Hi friends!! Today we have Kathleen chatting all about her trip to Eastern State Penitentiary!! This is a place dear to my heart, it is in Pennsylvania and I cannot tell you how many ghost tours I have read and watched that went to ESP (see below for basically every single one that they have shown, and that I have seen!) So jealous of your trip, Kathleen! Take it away, girl!
Hi my name is Kathleen, I live in Delaware, and I love all things scary, especially with a historical twist. I first visited Eastern State Penitentiary (ESP) in Philadelphia when I was a freshman in college. We took a “class trip” there as part of our First Year Experience class. We went during the day and got a full tour of the first ever US penitentiary. We were shown Al Capone’s cell, death row, a regular prisoner’s cell, and everything in between.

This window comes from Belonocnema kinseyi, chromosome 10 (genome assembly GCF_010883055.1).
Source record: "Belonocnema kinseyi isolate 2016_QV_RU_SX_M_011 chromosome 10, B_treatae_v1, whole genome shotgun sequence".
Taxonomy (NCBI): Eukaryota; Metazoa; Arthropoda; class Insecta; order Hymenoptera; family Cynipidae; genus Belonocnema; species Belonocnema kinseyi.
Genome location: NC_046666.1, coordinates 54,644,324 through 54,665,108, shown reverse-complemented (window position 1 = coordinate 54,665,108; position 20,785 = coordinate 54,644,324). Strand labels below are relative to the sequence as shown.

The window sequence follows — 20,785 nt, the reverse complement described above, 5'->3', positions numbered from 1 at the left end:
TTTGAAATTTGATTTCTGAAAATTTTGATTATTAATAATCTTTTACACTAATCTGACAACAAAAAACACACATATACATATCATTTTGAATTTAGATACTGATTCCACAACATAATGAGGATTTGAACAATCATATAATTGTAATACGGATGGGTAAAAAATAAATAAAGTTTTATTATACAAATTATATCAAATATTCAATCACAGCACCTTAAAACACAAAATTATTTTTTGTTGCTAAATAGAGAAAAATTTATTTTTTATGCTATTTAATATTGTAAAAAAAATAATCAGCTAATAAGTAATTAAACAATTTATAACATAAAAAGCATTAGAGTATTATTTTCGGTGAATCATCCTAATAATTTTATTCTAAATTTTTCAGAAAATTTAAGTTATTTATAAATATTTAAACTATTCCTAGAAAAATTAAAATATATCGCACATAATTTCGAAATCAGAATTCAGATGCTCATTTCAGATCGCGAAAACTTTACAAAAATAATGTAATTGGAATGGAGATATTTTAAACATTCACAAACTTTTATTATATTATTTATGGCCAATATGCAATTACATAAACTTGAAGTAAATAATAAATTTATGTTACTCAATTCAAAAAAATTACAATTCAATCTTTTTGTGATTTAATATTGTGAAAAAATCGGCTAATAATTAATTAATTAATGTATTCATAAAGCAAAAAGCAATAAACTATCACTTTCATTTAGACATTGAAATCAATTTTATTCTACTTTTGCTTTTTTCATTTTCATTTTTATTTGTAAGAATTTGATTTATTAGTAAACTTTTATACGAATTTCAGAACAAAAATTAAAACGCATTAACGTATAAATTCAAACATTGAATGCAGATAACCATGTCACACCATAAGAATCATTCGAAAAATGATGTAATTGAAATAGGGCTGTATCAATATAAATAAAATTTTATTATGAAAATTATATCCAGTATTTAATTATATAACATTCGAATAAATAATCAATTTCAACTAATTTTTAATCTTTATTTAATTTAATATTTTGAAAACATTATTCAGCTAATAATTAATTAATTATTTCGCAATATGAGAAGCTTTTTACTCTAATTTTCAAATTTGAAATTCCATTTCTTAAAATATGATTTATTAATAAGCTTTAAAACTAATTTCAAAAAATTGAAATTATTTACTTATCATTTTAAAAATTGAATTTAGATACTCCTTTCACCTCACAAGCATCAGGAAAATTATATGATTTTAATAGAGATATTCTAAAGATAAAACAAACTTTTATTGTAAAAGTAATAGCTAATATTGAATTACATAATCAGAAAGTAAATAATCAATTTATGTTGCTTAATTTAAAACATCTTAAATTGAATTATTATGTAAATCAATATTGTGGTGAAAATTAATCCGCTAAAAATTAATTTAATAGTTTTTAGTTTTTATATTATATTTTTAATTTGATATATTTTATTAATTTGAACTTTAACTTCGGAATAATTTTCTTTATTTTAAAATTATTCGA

First I wanted to give you some background and history about this amazing place. Some very important people supported it; Ben Franklin was one. In 1787, a group of men got together and said we need get rid of the overcrowding in prisons. So they came up with the idea of a penitentiary, a place designed to create penitence. The state didn’t want to fund the building of ESP and instead built small penitentiaries. However, they were not adequate for the growing population and in 1822, construction on ESP finally started. The layout of the penitentiary was unique in that it had a central hub and then seven cellblocks that branched off of it (this grew as the years went on). There was a recreational yard, running water, flush toilet, central heating and a skylight for each cell. This was more than the White House had at the time. When it first opened, solitary was taken very seriously and inmates wore masks over their head when being transported so they couldn’t see anything but their cell. Things change drastically with the growing population and the number of cells increased from 250 to 980 with two to three men in a cell. By the 20th century, the idea of a penitentiary was left in the dust and some of the most violent offenders and those sentenced to execution were housed at ESP. The last cellblock to be built in 1959, was number 15 and that was considered death row. Continue reading